26 Weeks to College: Week 17

It's time to submit your first applications! Here's how to tackle everything with a minimum of stress
October 26, 2020

Woohoo! The time has arrived to submit your first applications.

So, so exciting…but also a bit nerve-racking.

The key to submitting applications with minimum stress is to approach things step-by-step at least 24 hours before the deadline. If something goes wrong, you’ll at least have a day to recover and still meet requirements. We have a bunch of tips below to help you do that.

(Need to get caught up with previous weeks? We've posted them on our blog here!)


WEEK 17 TO-DOS


THIS WEEK

  • Submit your early applications and plan a bit of a celebration.


  • Check in with your recommenders and alert them where you’ve submitted applications early and confirm that they are submitting their recommendations on time.


  • Check in with your school counselor and alert them where you’ve submitted applications early and confirm mailing of transcript and counselor recommendation.  


  • Take a break from working on the rest of your applications to focus your attention on actually submitting – you’ll pick it up again next week!


  • Continue working on your FAFSA, CSS/PROFILE forms and any other college-specific  financial aid applications. Note specific deadlines for any school where you’re applying early.

THIS WEEK AND EVERY WEEK

  • Check your email, voicemail, texts, and snail mail for any communications that relate to applying to college. Read them and take whatever action is necessary.


  • Update your parents about what you’re doing. This regular communication will work wonders in your relationship with your parents during this stress-filled year. 

TIPS AND TRICKS

1. Print out application checklists and instructions for every college where you’re applying early. Find these checklists on colleges’ websites and confirm that you can submit materials on time. Applications often require supporting materials, including personal recommendations, as well as supplementary materials and portfolios. Instructions may tip off some important detail you’d missed; for example, Georgia Tech will NOT consider your personal essay on the Common App this year – even if it’s submitted by the applicant.

2. Carefully review your application in its entirety. Use the “preview” feature on applications to see what’s being transmitted and how it will likely look to admissions officers. When proofreading, pay particularly close attention to the following:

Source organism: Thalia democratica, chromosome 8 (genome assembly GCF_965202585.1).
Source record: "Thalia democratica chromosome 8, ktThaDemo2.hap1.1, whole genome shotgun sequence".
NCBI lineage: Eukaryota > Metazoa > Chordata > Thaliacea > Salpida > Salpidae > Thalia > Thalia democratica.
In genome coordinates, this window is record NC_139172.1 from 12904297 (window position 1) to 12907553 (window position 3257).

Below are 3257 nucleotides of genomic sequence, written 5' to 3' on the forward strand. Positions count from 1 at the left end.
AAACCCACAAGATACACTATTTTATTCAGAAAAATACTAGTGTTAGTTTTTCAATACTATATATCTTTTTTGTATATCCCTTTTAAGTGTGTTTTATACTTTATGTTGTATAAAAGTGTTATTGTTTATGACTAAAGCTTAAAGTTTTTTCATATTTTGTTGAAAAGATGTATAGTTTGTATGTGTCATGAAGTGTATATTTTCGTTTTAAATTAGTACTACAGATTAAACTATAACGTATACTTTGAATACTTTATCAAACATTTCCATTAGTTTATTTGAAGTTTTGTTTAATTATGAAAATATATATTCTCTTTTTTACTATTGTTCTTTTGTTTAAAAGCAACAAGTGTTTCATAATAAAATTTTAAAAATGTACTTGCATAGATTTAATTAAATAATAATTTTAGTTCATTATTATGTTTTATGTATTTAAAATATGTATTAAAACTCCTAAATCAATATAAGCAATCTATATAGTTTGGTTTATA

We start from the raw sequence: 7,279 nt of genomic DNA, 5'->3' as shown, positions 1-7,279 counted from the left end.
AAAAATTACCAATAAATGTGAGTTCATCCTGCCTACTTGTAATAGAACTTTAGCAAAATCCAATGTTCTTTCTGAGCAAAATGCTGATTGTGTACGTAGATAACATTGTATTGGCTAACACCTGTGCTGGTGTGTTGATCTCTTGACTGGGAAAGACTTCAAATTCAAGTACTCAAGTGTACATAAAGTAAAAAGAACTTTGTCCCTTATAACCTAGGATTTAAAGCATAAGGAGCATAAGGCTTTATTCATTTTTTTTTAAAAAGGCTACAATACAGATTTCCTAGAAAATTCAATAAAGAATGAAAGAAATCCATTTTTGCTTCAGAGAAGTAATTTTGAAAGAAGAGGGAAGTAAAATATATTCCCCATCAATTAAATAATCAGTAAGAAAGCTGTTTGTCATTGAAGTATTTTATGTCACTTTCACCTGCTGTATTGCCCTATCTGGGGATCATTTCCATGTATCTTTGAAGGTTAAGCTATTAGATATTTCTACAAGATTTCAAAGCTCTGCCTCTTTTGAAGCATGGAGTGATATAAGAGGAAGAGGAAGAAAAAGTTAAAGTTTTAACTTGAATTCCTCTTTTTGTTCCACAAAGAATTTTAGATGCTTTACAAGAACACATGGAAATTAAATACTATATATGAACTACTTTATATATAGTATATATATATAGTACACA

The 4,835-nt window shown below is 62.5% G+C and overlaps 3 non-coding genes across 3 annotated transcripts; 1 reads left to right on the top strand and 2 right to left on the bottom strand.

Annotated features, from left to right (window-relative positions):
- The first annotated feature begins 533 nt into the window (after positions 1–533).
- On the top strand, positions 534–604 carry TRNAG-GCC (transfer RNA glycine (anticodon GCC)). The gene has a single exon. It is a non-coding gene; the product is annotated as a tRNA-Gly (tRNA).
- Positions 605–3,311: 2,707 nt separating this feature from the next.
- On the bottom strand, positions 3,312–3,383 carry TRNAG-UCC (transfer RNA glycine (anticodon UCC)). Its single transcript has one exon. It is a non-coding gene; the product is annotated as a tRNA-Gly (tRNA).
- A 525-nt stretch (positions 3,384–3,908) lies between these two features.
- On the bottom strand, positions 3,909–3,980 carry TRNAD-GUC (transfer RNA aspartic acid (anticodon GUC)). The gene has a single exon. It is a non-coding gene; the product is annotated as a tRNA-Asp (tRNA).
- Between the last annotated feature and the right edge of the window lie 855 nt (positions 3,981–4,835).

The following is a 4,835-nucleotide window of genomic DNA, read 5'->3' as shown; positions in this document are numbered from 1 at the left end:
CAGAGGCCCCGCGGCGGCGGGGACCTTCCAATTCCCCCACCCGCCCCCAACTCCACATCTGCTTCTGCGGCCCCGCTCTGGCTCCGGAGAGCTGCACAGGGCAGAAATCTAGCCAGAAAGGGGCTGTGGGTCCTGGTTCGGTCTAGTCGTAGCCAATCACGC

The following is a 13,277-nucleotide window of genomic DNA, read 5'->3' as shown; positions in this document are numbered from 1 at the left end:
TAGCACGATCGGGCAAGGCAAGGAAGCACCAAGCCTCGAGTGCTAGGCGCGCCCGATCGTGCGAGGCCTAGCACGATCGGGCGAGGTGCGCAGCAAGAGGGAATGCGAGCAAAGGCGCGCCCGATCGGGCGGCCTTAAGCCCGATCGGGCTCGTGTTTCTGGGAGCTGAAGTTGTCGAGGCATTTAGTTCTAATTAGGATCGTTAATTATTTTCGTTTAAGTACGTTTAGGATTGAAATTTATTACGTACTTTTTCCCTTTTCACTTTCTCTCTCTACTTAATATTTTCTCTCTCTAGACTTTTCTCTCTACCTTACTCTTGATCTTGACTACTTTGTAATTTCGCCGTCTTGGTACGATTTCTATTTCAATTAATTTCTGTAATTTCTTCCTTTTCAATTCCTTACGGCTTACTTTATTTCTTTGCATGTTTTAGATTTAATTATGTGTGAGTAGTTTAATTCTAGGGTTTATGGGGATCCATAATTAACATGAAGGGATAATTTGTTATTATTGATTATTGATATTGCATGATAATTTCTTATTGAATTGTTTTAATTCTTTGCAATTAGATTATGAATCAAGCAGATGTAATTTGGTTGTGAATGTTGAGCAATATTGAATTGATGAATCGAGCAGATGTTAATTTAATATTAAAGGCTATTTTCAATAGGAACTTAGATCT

• Your Name – Believe it or not, lots of you misspell your name. That’s a nightmare to resolve post–submission, so be sure to double check.

  • Your Contact Information – Emails and phone numbers for you, your parents/guardians, and your school counselor are important so that colleges can reach you if needed – make sure they can!

  • The Start Term, The Decision Plan, and Your School/Major – Make sure you’ve filled these out correctly so that your application goes into the right pile and is reviewed by the right people at the right time.

  • Capitalization – Use old-school, formal capitalization rules, not texting rules. Enough said.

  • Proofread, proofread, proofread – Often the best way to proofread is to speak aloud. You’ll be surprised at how many errors suddenly pop off the page when you hear them!



3. Beat the deadline by 24 hours
. We said it above, but it bears repeating because college application deadlines are not targets. They are not suggestions. They are not wiggly. They are firm. No exceptions! Don't wait until 11:59 pm the night that an application is due to hit submit. Technical difficulties can and do happen. It’s the year of a world pandemic, raging fires, shut-downs, and protests, so why tempt fate with the timing?



4. Be prepared and know what to do if something weird happens. Every year is a new adventure with online applications, and inevitably some college or platform performs strangely. This might throw you for a loop if you don’t know what to do, but it’s really a simple, three-part process:

  • Save everything and then log out and log back in, or even switch computers and log in again. There can truly be a ghost in the machine!

  • If problems persist, read the fine print in the instructions you printed. Often the explanation is right there, so you’ll be able to resolve the problem lickety-split.

  • If the first two suggestions don’t do the trick, contact the college’s admissions office BY TELEPHONE during business hours. You’ll be able to get an answer directly from them if you call and do what you need to do well in time for the deadline. Allow time for stuff like this!
  • PRO-TIP: This year is especially buggy because colleges’ application systems were not designed to handle the “fluid” nature of things in a COVID world.

5. Download a copy. Using the Preview feature of the online application, save a PDF copy of the application you're submitting to your hard drive (or in the cloud), and also print a hard copy. Add each one to your digital and paper filing systems respectively.

6. Print your screen or take a screenshot to confirm that you’ve submitted before logging out. This is super important, because if there are problems, you have proof positive that you can show the college that you did in fact submit on time.


7. Do the happy dance and celebrate. You’ve earned it.

Anna Ivey is one of the founders of Inline. An experienced admissions consultant and a frequently cited media expert on the topic of college admissions, she is also co-author of the book How to Prepare a Standout College Application. Learn more about Anna's background here.


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